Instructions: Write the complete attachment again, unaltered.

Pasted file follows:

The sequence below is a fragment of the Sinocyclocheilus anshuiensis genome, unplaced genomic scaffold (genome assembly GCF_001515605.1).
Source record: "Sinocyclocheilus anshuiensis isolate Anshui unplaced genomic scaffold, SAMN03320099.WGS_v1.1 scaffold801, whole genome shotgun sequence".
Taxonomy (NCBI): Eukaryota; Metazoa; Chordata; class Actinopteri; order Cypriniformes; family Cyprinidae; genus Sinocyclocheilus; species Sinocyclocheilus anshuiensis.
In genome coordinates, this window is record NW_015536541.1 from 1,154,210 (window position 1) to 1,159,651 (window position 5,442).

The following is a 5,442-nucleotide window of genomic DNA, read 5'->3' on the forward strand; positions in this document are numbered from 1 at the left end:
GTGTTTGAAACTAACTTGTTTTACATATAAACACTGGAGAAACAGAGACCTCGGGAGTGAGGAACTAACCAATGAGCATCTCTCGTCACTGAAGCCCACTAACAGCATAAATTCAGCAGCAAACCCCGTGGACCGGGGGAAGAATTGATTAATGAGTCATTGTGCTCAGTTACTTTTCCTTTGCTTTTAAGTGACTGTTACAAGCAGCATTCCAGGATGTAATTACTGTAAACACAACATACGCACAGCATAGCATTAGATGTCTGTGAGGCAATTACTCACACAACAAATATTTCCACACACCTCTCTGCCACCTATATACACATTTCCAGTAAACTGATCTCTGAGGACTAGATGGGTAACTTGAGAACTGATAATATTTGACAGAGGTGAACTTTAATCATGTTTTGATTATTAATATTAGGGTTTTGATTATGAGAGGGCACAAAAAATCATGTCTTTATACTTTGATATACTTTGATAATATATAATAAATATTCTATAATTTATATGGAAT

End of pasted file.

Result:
The sequence below is a fragment of the Sinocyclocheilus anshuiensis genome, unplaced genomic scaffold (genome assembly GCF_001515605.1).
Source record: "Sinocyclocheilus anshuiensis isolate Anshui unplaced genomic scaffold, SAMN03320099.WGS_v1.1 scaffold801, whole genome shotgun sequence".
Taxonomy (NCBI): Eukaryota; Metazoa; Chordata; class Actinopteri; order Cypriniformes; family Cyprinidae; genus Sinocyclocheilus; species Sinocyclocheilus anshuiensis.
In genome coordinates, this window is record NW_015536541.1 from 1,154,210 (window position 1) to 1,159,651 (window position 5,442).

The following is a 5,442-nucleotide window of genomic DNA, read 5'->3' on the forward strand; positions in this document are numbered from 1 at the left end:
GTGTTTGAAACTAACTTGTTTTACATATAAACACTGGAGAAACAGAGACCTCGGGAGTGAGGAACTAACCAATGAGCATCTCTCGTCACTGAAGCCCACTAACAGCATAAATTCAGCAGCAAACCCCGTGGACCGGGGGAAGAATTGATTAATGAGTCATTGTGCTCAGTTACTTTTCCTTTGCTTTTAAGTGACTGTTACAAGCAGCATTCCAGGATGTAATTACTGTAAACACAACATACGCACAGCATAGCATTAGATGTCTGTGAGGCAATTACTCACACAACAAATATTTCCACACACCTCTCTGCCACCTATATACACATTTCCAGTAAACTGATCTCTGAGGACTAGATGGGTAACTTGAGAACTGATAATATTTGACAGAGGTGAACTTTAATCATGTTTTGATTATTAATATTAGGGTTTTGATTATGAGAGGGCACAAAAAATCATGTCTTTATACTTTGATATACTTTGATAATATATAATAAATATTCTATAATTTATATGGAAT